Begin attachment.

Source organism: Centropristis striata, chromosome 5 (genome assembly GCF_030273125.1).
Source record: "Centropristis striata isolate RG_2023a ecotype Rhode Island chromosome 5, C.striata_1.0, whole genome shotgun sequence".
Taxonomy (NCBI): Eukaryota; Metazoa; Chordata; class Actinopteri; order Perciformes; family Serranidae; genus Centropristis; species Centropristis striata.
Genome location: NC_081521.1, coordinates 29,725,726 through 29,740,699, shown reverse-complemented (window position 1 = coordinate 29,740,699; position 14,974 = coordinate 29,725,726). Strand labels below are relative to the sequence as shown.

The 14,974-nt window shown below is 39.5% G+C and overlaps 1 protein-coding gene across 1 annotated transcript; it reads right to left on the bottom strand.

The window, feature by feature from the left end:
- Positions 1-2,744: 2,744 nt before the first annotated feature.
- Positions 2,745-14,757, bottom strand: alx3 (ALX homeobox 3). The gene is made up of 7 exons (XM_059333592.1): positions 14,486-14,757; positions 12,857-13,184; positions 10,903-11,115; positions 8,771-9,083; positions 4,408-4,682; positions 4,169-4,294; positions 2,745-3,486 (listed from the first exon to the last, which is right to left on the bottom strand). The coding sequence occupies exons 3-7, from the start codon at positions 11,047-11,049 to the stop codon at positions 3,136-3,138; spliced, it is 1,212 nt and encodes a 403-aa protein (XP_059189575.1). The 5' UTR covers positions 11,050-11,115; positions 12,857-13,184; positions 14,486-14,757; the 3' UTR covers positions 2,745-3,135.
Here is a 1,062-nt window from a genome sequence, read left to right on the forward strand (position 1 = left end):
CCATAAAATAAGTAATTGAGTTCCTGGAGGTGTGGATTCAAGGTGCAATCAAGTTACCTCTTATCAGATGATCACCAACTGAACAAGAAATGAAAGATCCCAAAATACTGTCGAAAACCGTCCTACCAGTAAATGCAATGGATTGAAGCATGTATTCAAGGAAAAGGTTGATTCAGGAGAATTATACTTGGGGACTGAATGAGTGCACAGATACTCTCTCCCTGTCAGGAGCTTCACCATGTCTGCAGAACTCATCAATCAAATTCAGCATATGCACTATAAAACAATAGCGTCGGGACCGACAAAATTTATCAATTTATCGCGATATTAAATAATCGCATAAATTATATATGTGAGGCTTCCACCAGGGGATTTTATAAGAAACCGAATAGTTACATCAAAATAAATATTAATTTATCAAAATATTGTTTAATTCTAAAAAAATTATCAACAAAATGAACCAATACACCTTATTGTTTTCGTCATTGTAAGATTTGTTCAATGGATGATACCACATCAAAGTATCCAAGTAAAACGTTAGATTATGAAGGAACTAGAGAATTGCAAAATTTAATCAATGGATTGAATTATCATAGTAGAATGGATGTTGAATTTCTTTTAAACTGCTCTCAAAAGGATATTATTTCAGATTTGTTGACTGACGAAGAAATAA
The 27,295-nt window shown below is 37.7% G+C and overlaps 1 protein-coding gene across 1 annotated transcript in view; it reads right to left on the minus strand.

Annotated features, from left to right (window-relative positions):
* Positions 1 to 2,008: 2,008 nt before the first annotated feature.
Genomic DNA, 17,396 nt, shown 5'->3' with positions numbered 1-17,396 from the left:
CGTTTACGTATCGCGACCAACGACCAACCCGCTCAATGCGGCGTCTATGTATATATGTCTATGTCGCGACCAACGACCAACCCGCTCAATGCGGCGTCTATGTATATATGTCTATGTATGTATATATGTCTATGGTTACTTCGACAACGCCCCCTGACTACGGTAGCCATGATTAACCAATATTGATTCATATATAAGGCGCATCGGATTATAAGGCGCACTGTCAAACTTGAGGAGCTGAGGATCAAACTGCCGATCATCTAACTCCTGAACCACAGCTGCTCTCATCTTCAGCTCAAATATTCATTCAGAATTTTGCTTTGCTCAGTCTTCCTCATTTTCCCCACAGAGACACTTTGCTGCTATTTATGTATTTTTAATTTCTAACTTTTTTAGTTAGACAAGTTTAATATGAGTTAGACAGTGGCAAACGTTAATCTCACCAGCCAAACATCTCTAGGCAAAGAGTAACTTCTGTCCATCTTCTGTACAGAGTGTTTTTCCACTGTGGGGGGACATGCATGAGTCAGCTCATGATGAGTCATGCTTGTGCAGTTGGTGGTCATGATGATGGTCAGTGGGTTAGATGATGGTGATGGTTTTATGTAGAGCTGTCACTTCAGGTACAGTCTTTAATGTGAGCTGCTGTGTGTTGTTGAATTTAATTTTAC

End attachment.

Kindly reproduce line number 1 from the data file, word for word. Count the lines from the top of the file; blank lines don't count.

Source organism: Centropristis striata, chromosome 5 (genome assembly GCF_030273125.1).